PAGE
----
It started in the 1800s with the rogue workers in the gold rushes in Victoria who were a great source of anxiety for the middle and upper classes but who shaped the Australian larrikin hero who encapsulated mateship and rebellion against authority.
“Out of that grew an industrialised labour workforce and the large mining conglomerates who globally command huge economic and political power,’’ Nick says.
And he argues this mindset has been compounded by past and present Censuses that fail to fully capture the true picture of the distance labour phenomena beyond this narrow mining-centric base.
This, he contends, has implications for inquiries like one carried out by the Australian Productivity Commission in 2014 into the national significance of “Geographical Labour Mobility’.
“If identities such as non-mining distance workers can only be made visible through a dedicated geographical method and knowledge of specialist software I used (ABS TableBuilder Pro) then it’s likely they will remain invisible to labour policy makers,’’ Nick says.
“If Census is ‘enacting’ the world rather than merely ‘describing’ it, it is creating a world that renders non-mining distance labour unimportant.”
What’s love got to do with it?
Pilot Mathew says while digital technology has vastly improved life for distance workers in terms of connecting with family and friends, “there are still loads of issues that need to be addressed’’.
He says people who work away from home not only have to deal with crushing separation but also the disruption it can bring to the family’s routine when the worker returns.
“The divorce rate in this industry is high but thankfully my wife and I have learned over time to live with the little niggles that arise over differences when I get home in, say, parenting techniques for example, but it still takes us about three days to settle back into a comfortable routine,’’ Mathew says.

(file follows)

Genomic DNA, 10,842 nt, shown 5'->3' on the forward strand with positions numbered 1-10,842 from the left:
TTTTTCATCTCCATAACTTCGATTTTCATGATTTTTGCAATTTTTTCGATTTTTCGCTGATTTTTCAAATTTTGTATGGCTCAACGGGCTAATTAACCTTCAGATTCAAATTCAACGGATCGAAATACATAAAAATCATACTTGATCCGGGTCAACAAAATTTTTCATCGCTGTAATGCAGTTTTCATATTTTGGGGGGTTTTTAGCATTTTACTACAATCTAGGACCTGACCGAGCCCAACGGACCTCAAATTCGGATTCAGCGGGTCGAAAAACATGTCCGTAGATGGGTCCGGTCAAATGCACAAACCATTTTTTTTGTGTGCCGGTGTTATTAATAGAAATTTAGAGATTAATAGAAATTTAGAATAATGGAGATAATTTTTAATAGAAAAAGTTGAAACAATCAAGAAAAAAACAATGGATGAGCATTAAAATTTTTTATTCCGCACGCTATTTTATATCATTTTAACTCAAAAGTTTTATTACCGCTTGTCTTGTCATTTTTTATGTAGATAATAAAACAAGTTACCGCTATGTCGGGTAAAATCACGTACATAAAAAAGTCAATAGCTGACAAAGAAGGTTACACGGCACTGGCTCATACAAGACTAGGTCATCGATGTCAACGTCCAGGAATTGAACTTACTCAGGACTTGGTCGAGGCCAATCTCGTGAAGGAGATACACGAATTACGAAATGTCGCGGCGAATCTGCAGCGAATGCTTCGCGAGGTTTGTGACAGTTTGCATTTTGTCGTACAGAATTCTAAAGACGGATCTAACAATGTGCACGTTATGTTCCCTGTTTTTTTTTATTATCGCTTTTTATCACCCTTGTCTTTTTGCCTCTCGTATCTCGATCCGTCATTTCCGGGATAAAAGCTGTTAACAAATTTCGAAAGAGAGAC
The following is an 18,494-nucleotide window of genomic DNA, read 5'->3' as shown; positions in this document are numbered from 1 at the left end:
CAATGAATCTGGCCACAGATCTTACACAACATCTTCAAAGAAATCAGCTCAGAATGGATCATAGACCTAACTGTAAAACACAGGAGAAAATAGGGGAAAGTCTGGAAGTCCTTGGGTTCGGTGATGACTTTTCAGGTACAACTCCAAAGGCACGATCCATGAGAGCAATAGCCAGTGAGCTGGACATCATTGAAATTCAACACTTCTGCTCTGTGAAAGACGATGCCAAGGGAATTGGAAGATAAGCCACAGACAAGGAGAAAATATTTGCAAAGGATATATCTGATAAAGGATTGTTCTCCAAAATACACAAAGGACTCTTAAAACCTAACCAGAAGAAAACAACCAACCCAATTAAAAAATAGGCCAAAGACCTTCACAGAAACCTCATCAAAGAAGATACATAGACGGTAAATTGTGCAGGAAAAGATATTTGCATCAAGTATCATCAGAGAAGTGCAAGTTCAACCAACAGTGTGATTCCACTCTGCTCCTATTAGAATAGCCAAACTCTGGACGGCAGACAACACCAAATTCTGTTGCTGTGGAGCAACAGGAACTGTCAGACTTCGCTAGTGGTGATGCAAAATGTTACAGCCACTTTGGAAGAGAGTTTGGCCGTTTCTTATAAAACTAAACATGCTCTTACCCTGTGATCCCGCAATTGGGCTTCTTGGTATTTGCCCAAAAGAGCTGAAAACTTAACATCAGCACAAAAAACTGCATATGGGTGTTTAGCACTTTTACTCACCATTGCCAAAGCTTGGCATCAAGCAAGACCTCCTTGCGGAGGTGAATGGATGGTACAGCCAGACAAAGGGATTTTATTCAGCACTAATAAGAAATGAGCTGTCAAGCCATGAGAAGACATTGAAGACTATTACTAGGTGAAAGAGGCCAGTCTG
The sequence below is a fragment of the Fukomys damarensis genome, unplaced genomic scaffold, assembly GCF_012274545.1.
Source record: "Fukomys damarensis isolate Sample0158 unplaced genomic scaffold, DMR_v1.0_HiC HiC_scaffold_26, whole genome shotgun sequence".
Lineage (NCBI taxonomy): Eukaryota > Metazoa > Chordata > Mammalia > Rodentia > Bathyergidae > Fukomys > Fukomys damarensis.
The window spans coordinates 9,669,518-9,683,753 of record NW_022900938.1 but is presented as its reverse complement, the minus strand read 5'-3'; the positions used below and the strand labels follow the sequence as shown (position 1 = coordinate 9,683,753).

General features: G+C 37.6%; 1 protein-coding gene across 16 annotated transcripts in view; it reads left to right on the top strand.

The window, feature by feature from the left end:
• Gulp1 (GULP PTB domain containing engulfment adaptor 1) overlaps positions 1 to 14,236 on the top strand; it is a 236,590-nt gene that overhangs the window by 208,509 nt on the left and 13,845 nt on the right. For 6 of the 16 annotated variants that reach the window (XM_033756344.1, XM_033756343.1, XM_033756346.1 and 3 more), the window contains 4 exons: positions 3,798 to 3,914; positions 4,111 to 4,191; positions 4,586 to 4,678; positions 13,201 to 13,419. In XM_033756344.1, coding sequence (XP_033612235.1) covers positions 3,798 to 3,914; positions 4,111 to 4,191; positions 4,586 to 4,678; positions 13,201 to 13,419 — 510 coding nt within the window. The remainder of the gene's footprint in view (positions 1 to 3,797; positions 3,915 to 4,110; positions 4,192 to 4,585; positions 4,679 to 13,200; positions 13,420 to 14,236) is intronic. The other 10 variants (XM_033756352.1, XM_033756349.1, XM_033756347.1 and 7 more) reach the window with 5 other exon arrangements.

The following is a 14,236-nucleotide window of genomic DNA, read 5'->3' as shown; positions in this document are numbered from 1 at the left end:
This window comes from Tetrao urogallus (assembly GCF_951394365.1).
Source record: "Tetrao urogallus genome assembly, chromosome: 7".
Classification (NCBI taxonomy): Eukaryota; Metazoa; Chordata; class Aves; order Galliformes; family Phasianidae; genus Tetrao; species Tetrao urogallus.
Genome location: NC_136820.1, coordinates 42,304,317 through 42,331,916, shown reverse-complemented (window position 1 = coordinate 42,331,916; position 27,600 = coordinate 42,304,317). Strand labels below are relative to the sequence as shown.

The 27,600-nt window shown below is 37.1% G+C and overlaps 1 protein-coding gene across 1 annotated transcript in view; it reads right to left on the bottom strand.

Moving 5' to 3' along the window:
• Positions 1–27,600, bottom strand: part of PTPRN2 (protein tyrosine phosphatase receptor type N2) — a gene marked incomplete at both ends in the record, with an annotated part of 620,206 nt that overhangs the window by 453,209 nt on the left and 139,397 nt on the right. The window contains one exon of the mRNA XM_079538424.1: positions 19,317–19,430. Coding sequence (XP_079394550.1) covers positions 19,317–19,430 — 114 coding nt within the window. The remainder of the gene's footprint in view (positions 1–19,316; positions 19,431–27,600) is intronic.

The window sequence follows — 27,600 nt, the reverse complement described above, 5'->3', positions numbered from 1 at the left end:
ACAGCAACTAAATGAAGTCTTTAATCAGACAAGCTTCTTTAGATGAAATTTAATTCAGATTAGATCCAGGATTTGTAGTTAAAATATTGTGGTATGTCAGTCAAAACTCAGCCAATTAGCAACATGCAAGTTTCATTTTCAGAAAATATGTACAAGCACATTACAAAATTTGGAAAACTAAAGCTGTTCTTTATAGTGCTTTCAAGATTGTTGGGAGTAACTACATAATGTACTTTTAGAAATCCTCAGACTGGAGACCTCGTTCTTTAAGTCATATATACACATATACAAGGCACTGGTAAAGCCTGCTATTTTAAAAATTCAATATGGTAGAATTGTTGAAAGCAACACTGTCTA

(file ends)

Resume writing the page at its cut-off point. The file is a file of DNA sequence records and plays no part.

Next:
“My problem these days though is more the impact distance work has on health. We’re constantly told in this industry to stay mentally and physically healthy. But that’s easier said than done when you have to live on restaurant food and convenience snacks during long stretches away.
“We’re short-staffed at the moment which means an extra week of flying a month and I’ve put on six kilos. As for exercise, that’s hard to fit in when you’re either flying or waiting around in airport lounges.”
We’re constantly told to stay mentally and physically healthy. That’s easier said than done when you have to live on restaurant food and convenience snacks during long stretches away.Mathew, long-haul pilot
Loneliness and isolation, he says, has become manageable.
“The good thing about this industry is that the crews tend to socialise together and look out for each other. But not everybody has that. Distance labour is tough… My crew and I, especially on our way home from a week on the move, often laugh about the ‘glamour’ tag.
“Sure, it’s a good job with great pay but people have no idea what we go through to get it.”
Nick says it is for this reason he initially set out to also touch on how distance work challenges the traditional ideas of domesticity and family relationships.
“I’m a social geographer which is about studying people in places and I’m fascinated by relationships, particularly romantic relationships, in the non-hetero normative sphere.”
But his qualitative research proved impossible because accessing interviews with workers was too difficult.
“I was at first disappointed I couldn’t complete that initial vision but I had two fantastic supervisors, Professor Chris Gibson and Leah Gibbs (both from UOW’s School of Geography and Sustainable Communities), who helped me tell a different story, but one still worth telling,’’ Nick says.